In early 2021, my family was thinking about getting some pet chickens for eggs. Every weekend, we would go to farm-supply stores for supplies. We even had a custom coop built by a local builder. In April, we got our first Rhode Island Red hens: Phoenix, Joe, Eater, Daisy, Big Bird, Karen, Popcorn, Angela, Suni and Jeffrey. The breeder said they were roughly 2 years old, but we believed they were older.
These hens were the sweetest birds I had ever met. They would hear me coming outside and immediately start “talking.” I spent hours hanging out with them, taking care of them in the morning and night and daydreaming about them during school (especially during math!).
However, most passed away within a year or two. We currently only have two left: Big Bird (more on her later) and Daisy.
My brother, Carson, and I kept researching new chicken breeds and really wanted a rooster and some more hens. We found a lady selling two Black Australorp hens, one Rhode Island Red hen, one Easter Egger hen and an Easter Egger rooster. She was moving and didn’t want to transport them.
By that fall, it was time for more chickens! I purchased some chicks at a farm-supply store with my own money: two Speckled Sussex, which is one of my favorite breeds; four Sapphire Gems; and two brown Easter Eggers. The chicks lived in the back of our horse trailer with a heat lamp in a plastic pool lined with bedding.
Every time I buy chickens, I get more creative with breeds. This round of birds was one of the sweetest but sassiest. This was my first time with chicks, and I really discovered my love for these tiny little creatures. I just loved checking on them, hanging out with them and hearing their little peeps.
Ever since 2018, Carson and I have been involved in 4-H, and we’re just starting to show chickens. One of our club leaders asked us if we would like to add a few baby chicks to their order. I excitedly started researching the best breeds to show and decided on a Golden Laced Wyandotte. (To anybody who wants sweet birds to start your flock, choose these! They’re the nicest birds and my favorites!) and a Plymouth Rock. Carson chose a White Leghorn and a Buff Orpington. (These two breeds are also super sweet, and I totally recommend them as well!)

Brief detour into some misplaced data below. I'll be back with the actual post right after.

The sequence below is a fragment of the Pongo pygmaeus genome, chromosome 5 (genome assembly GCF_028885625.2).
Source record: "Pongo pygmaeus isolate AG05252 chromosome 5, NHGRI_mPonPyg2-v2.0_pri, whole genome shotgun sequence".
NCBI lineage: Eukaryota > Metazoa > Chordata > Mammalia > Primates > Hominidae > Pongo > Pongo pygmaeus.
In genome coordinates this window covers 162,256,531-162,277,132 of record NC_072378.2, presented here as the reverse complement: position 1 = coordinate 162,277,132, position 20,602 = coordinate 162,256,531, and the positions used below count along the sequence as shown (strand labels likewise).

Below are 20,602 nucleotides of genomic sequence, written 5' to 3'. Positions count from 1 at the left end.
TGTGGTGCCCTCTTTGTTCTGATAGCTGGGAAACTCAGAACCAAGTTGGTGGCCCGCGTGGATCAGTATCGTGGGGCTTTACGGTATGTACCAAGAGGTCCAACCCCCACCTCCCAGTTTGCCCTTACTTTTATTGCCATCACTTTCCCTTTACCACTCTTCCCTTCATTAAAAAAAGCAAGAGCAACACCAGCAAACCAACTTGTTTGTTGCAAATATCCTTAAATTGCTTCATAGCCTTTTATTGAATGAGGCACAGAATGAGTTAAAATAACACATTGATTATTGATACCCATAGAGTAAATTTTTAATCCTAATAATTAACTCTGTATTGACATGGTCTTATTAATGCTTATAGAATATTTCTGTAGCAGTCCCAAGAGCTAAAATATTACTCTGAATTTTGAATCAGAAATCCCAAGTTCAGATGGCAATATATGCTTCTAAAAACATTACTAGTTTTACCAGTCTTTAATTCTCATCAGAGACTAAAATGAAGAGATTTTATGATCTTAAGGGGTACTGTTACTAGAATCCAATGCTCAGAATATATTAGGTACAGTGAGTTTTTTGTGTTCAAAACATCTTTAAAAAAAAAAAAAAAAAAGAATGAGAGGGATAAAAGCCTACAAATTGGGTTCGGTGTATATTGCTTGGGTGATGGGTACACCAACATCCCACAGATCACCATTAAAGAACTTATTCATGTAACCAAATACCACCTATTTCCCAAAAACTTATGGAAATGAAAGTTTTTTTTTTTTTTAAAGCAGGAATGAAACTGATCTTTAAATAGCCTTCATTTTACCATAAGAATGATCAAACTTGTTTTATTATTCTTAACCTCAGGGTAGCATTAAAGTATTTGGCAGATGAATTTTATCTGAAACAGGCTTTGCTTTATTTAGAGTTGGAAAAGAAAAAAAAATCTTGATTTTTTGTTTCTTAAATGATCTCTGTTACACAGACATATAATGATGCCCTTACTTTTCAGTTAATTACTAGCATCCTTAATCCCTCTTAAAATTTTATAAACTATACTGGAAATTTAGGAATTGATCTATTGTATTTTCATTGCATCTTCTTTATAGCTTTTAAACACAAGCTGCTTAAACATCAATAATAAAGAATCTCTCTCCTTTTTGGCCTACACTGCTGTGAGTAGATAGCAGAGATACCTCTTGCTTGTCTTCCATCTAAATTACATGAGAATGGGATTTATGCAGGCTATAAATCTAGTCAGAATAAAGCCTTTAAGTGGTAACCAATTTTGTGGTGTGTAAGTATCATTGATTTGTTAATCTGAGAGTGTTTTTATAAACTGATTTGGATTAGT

Well, the hatchery messed up the order and didn’t send a Plymouth Rock but instead sent two Black Stars. Although I was sad and disappointed, I am now thankful that they messed up the order because my two Black Stars are such outgoing birds. Every time I walk into the coop, they run up and greet me.
In early August, Carson and I took our birds to the fair. I showed my Golden Laced Wyandotte, Greta, in the showmanship class and the pullet class. She behaved very well and placed third. I also showed my Speckled Sussex hen, Chika, placing fourth.
My birds stayed the week at the fair. They loved the extra attention, but by the end, they were ready to get back home and see their friends.
In early June, we decided to add some ducks to our flock and settled for four Muscovies. Muscovy ducks are the closest ducks to a chicken and get along great.
They are very odd because they don’t quack. Instead, they hiss and growl, and red bumps grow all over their head. They sometimes frighten the chickens, but they just really want to be friends.
One of my original chickens, Big Bird, kept getting bullied. Her coop mates would even rip her feathers out. I knew I would eventually have to do something.
One day when I got home from school, Big Bird was sitting in the nesting box with her head gushing blood and her flesh showing. My mom and I took her into our basement and put her in a cat carrier. I visited her every day and came to realize there was something special about this small, hopeless, old hen.
We soon moved her into our shed into a dog kennel, where she loves spending time. Her head healed perfectly, which I am very thankful for. She also sometimes hangs out with her bestie, Daisy. Big Bird is the first chicken that I really bonded with. I hope she has a smooth future and an easy rest of her life.
I love my chickens more and more every day. This spring, I plan on getting more chicks: a Buff Cochin (this will be my first Cochin and I’m thrilled!), a red laced Blue Wyandotte and a Silver Spangled Hamburg.
For any new chicken owners, my advice is to start with older chickens. They are way less maintenance than chicks, they produce eggs right away, and they’re extremely sweet.
Malia F. lives in Prescott, Wisconsin. She prefers cold-hardy breeds with sweet dispositions. This article originally appeared in the May/June 2023 issue of Chickens magazine. Have a great story about your flock? Email the story of your birds in ~750 words to firstname.lastname@example.org (subject line: Chicken Chat). Be sure to include high-resolution images of yourself, your chickens and/or your coop. The author of each issue’s published essay receives a prize from one of our ad partners. (See print magazine for rules. Sponsor: EG Media Investments LLC)
This article originally appeared in the May/June 2023 issue of Chickens magazine. Have a great story about your flock? Email the story of your birds in ~750 words to email@example.com (subject line: Chicken Chat). Be sure to include high-resolution images of yourself, your chickens and/or your coop. The author of each issue’s published essay receives a prize from one of our ad partners. (See print magazine for rules. Sponsor: EG Media Investments LLC)